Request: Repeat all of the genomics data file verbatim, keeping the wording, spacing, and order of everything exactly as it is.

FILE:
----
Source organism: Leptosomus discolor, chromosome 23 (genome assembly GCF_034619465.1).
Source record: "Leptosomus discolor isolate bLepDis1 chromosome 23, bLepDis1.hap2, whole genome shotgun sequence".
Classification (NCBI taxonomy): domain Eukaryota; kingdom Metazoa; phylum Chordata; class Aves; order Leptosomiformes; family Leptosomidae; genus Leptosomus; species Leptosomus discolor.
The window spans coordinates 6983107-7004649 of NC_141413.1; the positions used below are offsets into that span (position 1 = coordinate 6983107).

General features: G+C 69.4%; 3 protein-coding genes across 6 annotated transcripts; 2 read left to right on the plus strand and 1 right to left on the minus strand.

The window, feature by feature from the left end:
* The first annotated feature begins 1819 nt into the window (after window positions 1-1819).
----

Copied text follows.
Source organism: Leptosomus discolor, chromosome 23 (genome assembly GCF_034619465.1).
Source record: "Leptosomus discolor isolate bLepDis1 chromosome 23, bLepDis1.hap2, whole genome shotgun sequence".
Classification (NCBI taxonomy): domain Eukaryota; kingdom Metazoa; phylum Chordata; class Aves; order Leptosomiformes; family Leptosomidae; genus Leptosomus; species Leptosomus discolor.
The window spans coordinates 6983107-7004649 of NC_141413.1; the positions used below are offsets into that span (position 1 = coordinate 6983107).

General features: G+C 69.4%; 3 protein-coding genes across 6 annotated transcripts; 2 read left to right on the plus strand and 1 right to left on the minus strand.

The window, feature by feature from the left end:
* The first annotated feature begins 1819 nt into the window (after window positions 1-1819).